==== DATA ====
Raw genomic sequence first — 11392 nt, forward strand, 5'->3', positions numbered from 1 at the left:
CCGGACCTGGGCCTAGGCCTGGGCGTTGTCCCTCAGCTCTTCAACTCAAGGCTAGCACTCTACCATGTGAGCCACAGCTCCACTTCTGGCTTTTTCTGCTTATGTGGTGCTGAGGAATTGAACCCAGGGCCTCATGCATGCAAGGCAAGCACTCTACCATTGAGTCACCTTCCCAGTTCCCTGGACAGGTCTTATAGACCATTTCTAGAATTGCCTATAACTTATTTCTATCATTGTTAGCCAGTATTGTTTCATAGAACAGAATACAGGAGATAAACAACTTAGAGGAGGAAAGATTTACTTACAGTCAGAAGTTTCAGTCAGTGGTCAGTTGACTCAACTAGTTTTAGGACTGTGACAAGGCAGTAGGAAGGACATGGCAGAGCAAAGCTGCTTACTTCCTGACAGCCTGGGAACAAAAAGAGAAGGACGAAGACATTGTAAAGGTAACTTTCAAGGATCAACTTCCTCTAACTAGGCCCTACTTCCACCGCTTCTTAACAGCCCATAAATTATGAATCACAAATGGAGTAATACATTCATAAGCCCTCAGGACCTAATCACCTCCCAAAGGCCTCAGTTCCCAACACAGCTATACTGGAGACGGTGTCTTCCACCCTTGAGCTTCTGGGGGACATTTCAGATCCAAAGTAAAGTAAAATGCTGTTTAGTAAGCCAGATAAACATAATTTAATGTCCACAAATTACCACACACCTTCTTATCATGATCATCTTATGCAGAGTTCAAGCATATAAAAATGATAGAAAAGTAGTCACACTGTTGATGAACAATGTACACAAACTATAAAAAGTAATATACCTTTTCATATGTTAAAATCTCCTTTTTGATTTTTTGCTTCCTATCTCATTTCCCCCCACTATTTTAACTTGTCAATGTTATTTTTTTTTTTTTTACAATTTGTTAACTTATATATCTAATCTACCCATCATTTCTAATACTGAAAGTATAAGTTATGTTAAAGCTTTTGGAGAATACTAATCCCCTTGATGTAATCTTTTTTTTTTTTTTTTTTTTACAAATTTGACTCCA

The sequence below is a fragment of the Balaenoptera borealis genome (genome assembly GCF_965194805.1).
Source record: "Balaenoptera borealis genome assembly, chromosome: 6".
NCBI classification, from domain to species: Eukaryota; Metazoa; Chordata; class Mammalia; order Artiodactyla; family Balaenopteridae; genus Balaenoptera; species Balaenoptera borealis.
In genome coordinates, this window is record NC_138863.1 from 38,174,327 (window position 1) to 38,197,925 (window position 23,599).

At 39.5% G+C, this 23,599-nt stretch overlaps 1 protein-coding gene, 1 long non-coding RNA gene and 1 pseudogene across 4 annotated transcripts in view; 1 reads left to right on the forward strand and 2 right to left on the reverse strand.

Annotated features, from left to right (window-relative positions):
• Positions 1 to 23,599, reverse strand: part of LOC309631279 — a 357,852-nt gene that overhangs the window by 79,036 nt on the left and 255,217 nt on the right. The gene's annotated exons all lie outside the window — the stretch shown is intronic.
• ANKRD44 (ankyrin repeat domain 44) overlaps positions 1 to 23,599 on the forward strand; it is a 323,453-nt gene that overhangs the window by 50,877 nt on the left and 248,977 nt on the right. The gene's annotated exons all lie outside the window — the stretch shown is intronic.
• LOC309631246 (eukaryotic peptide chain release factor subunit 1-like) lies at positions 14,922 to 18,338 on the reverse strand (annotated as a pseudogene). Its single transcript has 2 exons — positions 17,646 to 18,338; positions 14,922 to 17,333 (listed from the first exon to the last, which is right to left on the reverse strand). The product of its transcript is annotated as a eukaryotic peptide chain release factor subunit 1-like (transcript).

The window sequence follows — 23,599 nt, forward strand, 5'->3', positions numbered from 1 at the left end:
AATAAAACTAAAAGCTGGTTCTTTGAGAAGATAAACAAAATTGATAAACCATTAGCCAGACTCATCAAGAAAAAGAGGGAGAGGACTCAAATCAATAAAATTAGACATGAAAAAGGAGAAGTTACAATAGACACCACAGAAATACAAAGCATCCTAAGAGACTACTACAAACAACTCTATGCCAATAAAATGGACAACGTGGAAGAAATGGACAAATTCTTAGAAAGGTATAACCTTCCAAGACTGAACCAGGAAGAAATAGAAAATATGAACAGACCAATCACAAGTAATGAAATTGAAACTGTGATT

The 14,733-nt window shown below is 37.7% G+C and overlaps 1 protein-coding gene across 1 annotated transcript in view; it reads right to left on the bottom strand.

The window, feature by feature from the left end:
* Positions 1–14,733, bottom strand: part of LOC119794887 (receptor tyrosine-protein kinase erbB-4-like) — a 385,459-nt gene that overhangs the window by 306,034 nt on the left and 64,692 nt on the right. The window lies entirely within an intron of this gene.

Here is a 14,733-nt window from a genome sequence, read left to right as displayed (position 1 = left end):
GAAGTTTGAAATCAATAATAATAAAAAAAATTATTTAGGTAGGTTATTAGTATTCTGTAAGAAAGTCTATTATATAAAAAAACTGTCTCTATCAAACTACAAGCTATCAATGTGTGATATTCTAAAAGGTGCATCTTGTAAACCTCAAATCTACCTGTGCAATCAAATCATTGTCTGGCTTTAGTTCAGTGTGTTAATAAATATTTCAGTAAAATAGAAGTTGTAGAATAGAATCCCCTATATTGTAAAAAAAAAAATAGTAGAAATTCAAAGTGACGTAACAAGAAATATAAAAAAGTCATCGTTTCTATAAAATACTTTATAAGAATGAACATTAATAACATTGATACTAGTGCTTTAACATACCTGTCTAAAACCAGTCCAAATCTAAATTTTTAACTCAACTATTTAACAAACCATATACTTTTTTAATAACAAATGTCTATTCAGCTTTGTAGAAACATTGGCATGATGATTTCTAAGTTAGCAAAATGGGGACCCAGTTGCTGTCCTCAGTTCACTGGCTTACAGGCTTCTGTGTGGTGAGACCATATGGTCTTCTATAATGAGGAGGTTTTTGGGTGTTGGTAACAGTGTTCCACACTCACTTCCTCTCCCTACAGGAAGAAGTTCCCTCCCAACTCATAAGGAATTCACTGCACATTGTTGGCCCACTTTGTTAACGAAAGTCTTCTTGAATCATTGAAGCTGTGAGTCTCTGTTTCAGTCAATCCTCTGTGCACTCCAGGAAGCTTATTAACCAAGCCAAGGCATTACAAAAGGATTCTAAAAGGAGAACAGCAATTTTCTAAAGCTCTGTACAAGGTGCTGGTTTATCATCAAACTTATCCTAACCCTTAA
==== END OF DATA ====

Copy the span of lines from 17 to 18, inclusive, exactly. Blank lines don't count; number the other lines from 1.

Here is a 14,733-nt window from a genome sequence, read left to right as displayed (position 1 = left end):
GAAGTTTGAAATCAATAATAATAAAAAAAATTATTTAGGTAGGTTATTAGTATTCTGTAAGAAAGTCTATTATATAAAAAAACTGTCTCTATCAAACTACAAGCTATCAATGTGTGATATTCTAAAAGGTGCATCTTGTAAACCTCAAATCTACCTGTGCAATCAAATCATTGTCTGGCTTTAGTTCAGTGTGTTAATAAATATTTCAGTAAAATAGAAGTTGTAGAATAGAATCCCCTATATTGTAAAAAAAAAAATAGTAGAAATTCAAAGTGACGTAACAAGAAATATAAAAAAGTCATCGTTTCTATAAAATACTTTATAAGAATGAACATTAATAACATTGATACTAGTGCTTTAACATACCTGTCTAAAACCAGTCCAAATCTAAATTTTTAACTCAACTATTTAACAAACCATATACTTTTTTAATAACAAATGTCTATTCAGCTTTGTAGAAACATTGGCATGATGATTTCTAAGTTAGCAAAATGGGGACCCAGTTGCTGTCCTCAGTTCACTGGCTTACAGGCTTCTGTGTGGTGAGACCATATGGTCTTCTATAATGAGGAGGTTTTTGGGTGTTGGTAACAGTGTTCCACACTCACTTCCTCTCCCTACAGGAAGAAGTTCCCTCCCAACTCATAAGGAATTCACTGCACATTGTTGGCCCACTTTGTTAACGAAAGTCTTCTTGAATCATTGAAGCTGTGAGTCTCTGTTTCAGTCAATCCTCTGTGCACTCCAGGAAGCTTATTAACCAAGCCAAGGCATTACAAAAGGATTCTAAAAGGAGAACAGCAATTTTCTAAAGCTCTGTACAAGGTGCTGGTTTATCATCAAACTTATCCTAACCCTTAA